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Let’s talk about the car population problem

February 21, 2014 • Daily Email Recap

Let’s talk about the car population problem
The overpopulation of cars is distorting our society and destroying the environment.

Population control is a sensitive topic, even for environmentalists. Yet it’s hard to deny the strain of increasing numbers on our climate, natural spaces, and finite resources. Today, the increase in Canadian population is small but Western culture has already had a strong influence on developing countries. If Chinese and Indian households continue to strive for high Western rates of ownership the future prospects for our planet look grim.

Did I mention that I am referring to the population of cars, not humans?

In 1950, there were about 100 million motor vehicles on the planet’s roads. Today there are one billion (mainly passenger cars). According to Daniel Sperling and Deborah Gordon in their book Two Billion Cars, by 2030 there will be almost two billion motor vehicles (not counting motorcycles and scooters) vying for road space.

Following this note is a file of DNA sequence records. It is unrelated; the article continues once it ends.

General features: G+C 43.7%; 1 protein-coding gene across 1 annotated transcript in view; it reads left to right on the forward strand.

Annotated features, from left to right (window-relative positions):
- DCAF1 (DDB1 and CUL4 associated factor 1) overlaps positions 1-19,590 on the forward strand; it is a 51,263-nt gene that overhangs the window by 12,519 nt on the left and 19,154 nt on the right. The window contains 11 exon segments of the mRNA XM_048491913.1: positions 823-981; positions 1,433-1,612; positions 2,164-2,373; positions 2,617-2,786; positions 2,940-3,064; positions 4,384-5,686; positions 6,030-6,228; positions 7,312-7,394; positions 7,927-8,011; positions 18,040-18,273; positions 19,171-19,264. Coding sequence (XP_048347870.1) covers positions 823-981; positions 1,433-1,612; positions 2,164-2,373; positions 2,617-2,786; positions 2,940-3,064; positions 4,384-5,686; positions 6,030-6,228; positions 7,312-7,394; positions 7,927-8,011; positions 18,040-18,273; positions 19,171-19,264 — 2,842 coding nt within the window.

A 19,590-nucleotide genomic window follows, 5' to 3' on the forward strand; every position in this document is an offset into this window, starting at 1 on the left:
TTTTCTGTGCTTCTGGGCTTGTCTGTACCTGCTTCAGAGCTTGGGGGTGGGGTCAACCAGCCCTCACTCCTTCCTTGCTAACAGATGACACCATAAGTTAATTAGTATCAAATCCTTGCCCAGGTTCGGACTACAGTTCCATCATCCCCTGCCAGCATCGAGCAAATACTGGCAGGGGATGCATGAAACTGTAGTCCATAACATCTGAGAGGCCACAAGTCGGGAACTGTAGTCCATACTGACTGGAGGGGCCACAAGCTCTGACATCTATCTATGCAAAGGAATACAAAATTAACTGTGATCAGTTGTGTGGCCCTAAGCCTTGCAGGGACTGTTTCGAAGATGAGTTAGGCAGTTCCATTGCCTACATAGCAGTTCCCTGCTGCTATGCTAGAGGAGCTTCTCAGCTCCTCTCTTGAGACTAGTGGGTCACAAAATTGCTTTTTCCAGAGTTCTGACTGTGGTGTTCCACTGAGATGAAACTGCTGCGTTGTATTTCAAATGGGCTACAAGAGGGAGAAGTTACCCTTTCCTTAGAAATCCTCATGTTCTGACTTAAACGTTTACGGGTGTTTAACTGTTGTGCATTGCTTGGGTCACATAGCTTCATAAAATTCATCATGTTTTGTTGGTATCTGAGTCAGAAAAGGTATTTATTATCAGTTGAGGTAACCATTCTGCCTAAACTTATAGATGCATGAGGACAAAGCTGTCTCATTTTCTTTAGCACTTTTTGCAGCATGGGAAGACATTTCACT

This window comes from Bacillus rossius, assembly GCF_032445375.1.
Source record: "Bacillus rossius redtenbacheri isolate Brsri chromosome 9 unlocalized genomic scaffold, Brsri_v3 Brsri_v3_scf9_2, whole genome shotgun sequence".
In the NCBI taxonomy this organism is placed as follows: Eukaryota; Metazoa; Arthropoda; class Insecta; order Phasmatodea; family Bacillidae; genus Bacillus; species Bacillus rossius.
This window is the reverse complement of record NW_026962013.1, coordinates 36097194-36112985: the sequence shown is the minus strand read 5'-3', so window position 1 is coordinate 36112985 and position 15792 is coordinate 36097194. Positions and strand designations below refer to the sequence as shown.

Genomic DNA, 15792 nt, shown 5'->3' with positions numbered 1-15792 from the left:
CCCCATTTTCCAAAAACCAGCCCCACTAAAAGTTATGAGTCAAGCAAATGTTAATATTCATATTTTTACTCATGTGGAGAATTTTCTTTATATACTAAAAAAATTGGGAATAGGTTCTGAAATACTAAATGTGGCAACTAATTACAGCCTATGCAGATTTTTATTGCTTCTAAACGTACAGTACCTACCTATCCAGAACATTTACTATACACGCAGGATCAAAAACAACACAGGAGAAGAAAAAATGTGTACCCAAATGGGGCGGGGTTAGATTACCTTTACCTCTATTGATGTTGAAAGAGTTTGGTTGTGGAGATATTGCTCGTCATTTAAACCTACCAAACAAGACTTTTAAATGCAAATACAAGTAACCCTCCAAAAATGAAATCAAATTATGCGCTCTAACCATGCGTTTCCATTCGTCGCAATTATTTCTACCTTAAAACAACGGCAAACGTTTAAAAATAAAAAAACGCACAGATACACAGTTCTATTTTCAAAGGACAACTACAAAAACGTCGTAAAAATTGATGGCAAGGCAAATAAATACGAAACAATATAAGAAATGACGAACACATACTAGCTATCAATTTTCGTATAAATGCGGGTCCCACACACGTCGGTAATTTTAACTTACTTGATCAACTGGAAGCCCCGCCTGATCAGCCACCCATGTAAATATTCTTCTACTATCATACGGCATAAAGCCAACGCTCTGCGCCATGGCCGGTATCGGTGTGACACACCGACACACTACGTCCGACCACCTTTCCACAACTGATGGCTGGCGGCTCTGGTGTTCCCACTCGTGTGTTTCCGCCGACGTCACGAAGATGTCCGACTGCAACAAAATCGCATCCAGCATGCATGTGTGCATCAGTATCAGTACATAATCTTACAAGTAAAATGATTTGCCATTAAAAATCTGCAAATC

The average Canadian household has 1.5 cars (including SUVs and pickups). In 2013 Canadians brought home more than 1.7 million little, and not so little, bundles of joy from auto dealerships. (By comparison the sum of newborn babies and net immigration was under 600,000.) The new arrivals have grown in weight and power over the last few decades.

Canadian sales, however, pale in comparison with China where the market is still warming up. In 2013 about 16 million cars were sold in China, eclipsing even U.S. numbers. According to Scotiabank’s Global Auto Report, car sales in China will jump to 18 million this year.

Each car makes a significant impression on the Earth.


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